Holiday movie guide: something for everyone to watch this season

Here's the rundown on prestigious awards bait and box-office hopefuls opening over the next few weeks

Compared to last December, when studios were doing everything they could to hold back their big prestige titles for a more optimal release window – hell, Chloé Zhao’s Oscar-winning Nomadland technically didn’t open in Canada until it hit Disney+ in April of this year – there’s a full-on deluge this time around. 

Oscar hopefuls and would-be box-office champs will be flying into theatres for the rest of the month, jockeying for any screen space the Spider-Man and Matrix sequels haven’t already claimed. It’s almost like they’re trying to make up for lost time or something.

So what’s opening? We’re so glad you asked….

Denzel Washington plays the title role in The Tragedy Of Macbeth.


Bradley Cooper plays a Depression-era carny who grabs the opportunity to reinvent himself as a high-society mentalist in Guillermo del Toro’s Nightmare Alley (in theatres Friday), the director’s first film since his Oscar-winning The Shape Of Water and one that does for film noir what Crimson Peak did for Gothic romance. See review here.

Paul Thomas Anderson’s Licorice Pizza (in theatres December 24, with an exclusive 70mm engagement at TIFF Bell Lightbox) casts Alana Haim and Cooper Hoffman as unlikely business partners in a sun-dappled memoir of 70s SoCal that foregoes the formalism of Phantom Thread for the energetic rush of Anderson’s earlier films.

And The Tragedy Of Macbeth (in theatres December 25 and streaming on Apple TV+ January 14, 2022), starring Denzel Washington and Frances McDormand, marks Joel Coen’s first movie without his brother Ethan in… well, ever.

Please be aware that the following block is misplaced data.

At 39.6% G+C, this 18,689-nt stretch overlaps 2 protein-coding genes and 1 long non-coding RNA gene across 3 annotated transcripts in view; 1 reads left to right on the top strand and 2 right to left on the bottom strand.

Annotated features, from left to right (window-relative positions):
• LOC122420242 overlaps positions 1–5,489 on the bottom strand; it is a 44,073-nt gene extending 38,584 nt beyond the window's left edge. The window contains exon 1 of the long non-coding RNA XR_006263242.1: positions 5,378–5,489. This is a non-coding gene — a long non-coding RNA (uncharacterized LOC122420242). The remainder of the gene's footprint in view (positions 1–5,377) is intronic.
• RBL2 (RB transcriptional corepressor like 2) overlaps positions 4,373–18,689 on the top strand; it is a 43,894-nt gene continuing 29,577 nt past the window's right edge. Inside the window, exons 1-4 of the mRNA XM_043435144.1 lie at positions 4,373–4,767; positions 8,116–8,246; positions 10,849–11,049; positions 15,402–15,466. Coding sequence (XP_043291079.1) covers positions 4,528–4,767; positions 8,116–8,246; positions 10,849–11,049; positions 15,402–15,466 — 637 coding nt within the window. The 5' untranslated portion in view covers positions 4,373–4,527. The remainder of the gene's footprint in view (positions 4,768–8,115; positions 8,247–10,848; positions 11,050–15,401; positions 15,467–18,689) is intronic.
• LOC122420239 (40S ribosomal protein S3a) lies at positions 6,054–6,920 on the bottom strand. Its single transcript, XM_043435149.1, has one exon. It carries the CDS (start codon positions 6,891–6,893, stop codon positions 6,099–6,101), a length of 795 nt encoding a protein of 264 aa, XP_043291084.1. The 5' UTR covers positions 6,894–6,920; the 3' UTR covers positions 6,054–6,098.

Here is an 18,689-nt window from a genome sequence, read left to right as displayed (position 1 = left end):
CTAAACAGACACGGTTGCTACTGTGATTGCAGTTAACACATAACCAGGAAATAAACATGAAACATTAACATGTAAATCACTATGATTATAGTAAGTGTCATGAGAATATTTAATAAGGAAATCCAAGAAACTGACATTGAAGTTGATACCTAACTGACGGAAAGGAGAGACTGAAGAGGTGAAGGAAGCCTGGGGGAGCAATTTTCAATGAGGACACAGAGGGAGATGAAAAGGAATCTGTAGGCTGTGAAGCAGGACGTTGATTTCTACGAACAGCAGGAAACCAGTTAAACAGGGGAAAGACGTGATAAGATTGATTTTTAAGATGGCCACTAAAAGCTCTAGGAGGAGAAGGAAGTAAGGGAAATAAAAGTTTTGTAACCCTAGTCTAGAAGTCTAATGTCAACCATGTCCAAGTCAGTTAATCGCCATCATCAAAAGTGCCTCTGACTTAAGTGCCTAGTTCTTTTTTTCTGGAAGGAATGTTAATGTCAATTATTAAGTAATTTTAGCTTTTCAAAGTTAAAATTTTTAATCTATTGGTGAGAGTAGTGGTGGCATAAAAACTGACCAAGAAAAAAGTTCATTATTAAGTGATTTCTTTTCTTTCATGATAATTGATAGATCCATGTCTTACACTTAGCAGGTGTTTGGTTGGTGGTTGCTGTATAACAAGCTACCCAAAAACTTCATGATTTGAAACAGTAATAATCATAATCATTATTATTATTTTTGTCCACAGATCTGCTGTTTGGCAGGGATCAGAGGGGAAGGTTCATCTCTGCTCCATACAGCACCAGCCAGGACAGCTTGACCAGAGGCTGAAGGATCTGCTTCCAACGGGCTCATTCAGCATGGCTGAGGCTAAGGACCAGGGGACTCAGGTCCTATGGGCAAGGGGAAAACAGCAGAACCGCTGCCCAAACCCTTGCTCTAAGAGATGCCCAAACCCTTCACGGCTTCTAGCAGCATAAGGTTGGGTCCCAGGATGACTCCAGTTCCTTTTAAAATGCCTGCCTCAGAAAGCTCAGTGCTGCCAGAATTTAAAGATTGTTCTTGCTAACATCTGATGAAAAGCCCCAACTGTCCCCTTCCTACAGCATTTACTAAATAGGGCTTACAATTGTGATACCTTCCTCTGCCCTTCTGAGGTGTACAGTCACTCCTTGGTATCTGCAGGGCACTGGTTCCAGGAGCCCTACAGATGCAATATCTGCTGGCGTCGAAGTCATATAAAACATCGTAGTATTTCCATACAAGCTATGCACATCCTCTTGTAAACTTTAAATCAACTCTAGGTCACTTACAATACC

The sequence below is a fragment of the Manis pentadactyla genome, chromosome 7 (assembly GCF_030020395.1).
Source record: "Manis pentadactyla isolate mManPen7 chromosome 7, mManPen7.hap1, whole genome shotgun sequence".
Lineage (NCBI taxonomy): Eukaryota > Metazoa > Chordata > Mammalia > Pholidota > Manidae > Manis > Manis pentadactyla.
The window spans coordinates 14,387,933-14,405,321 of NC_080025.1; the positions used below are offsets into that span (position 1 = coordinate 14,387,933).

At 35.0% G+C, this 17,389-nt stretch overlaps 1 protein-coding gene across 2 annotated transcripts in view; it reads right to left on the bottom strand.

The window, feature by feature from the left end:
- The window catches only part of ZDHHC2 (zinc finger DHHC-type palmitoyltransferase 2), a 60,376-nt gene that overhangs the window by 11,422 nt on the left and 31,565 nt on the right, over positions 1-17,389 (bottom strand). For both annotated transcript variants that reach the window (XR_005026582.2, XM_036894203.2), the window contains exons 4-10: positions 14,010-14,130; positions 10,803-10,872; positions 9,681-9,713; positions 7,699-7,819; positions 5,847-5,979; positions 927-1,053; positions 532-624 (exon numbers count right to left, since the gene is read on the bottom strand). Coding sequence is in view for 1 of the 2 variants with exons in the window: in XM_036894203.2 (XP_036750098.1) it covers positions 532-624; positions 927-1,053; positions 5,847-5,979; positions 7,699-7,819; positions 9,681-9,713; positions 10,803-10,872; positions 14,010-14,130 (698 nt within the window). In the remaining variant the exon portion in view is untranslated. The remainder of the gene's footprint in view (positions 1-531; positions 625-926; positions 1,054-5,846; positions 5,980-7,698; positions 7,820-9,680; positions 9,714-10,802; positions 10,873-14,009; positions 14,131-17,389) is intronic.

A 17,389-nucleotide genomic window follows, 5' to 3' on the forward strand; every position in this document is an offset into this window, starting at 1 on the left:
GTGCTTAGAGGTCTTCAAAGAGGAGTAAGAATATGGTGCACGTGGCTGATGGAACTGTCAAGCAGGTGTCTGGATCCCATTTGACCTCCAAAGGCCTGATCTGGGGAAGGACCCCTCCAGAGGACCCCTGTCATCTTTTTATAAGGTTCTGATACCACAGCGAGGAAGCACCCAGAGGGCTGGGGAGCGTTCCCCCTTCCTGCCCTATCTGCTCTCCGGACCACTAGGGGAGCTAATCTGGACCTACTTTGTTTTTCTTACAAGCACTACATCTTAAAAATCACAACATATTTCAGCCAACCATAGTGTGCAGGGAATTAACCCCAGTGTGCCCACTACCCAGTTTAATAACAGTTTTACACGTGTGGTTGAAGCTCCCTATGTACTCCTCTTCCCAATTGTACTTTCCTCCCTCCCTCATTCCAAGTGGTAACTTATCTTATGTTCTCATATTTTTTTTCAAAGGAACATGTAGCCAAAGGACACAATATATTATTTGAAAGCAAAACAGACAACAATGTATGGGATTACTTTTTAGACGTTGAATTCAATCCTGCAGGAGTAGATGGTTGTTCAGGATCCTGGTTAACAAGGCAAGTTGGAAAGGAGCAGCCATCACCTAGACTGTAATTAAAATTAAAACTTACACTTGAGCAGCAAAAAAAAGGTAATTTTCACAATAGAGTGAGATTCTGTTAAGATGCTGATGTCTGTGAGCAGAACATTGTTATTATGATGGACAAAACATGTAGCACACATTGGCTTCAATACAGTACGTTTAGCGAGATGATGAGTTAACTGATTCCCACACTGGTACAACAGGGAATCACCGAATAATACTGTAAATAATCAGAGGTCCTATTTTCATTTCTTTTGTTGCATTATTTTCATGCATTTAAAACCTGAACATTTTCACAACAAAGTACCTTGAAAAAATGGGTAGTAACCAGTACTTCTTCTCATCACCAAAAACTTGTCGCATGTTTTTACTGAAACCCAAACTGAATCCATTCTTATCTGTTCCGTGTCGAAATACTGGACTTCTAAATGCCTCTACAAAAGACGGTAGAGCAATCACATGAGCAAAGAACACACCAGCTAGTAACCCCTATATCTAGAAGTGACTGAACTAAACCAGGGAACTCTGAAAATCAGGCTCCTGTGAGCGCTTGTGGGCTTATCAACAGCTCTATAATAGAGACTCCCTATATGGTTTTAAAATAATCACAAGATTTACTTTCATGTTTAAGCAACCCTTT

Keanu Reeves returns in The Matrix Resurrections.

The franchises

Tom Holland’s Peter Parker meets the multiverse – and a decade’s worth of classic Spidey villains – in Spider-Man: No Way Home (in theatres Friday), but if you’re feeling a little burned-out on Marvel movies there are a few other properties you can consider.

The King’s Man (in theatres December 22) is Matthew Vaughn’s prequel to his ultra-violent, ultra-derivative Kingsmen movies, with Ralph Fiennes and Harris Dickinson dressing up and taking on Rasputin and other historical heavies.

We’re more excited about seeing what Keanu Reeves and Carrie-Anne Moss are up to in The Matrix Resurrections (in theatres December 22), since the original trilogy was pretty clear on Neo and Trinity dying and all. (We trust that Lana Wachowski has a plan for that.)

And if all of these seem too kicky-punchy, Garth Jennings’s Sing 2 (in theatres December 22) is here to offer another round of CG animals belting out pop hits, this time with Bono joining the menagerie. 

Courtesy of Netflix

Dakota Johnson (left) and Olivia Colman seek answers in The Lost Daughter.

Art-house hopefuls 

Jonas Poher Rasmussen’s hybrid documentary Flee (in theatres Friday) uses animation to tell the story of a refugee – identified only as Amin – who fled Afghanistan as a teenager.

Maggie Gyllenhaal’s directorial debut The Lost Daughter (in theatres Friday; on Netflix December 31) stars Olivia Colman as an English professor drawn to a younger mother (Dakota Johnson) and her extended family while on holiday in Greece.

And in Red Rocket (in theatres Friday), the latest from Tangerine and The Florida Project director Sean Baker, a former adult film star (Simon Rex) returns home to Texas for a fresh start.


Swan Song (Friday on Apple TV+) casts two-time Oscar winner Mahershala Ali as a dying man offered a chance to spare his family the pain of losing him. Being The Ricardos (Amazon Prime Video Canada, December 21) finds Aaron Sorkin imagining the private and public lives of Lucille Ball (Nicole Kidman) and Desi Arnaz (Javier Bardem) over one very fraught week in 1952. Adam McKay’s Don’t Look Up (in theatres now, on Netflix December 24) is an all-star doomsday comedy (Lawrence! DiCaprio! Streep! Rylance! Chalamet!) about partisanship and the end of the world.

Crowd pleasers

Denzel Washington gets back behind the camera for the first time since his Oscar-winning Fences with A Journal for Jordan (in theatres December 25), starring Michael B. Jordan and Chanté Adams in the true story of Charles Monroe King and Dana Canedy, and the book Charles left behind for their infant son.

And Zachary Levi and Anna Paquin star as another real-life couple in American Underdog (in theatres December 25), a biopic about quarterback Kurt Warner’s journey to the NFL Hall of Fame.


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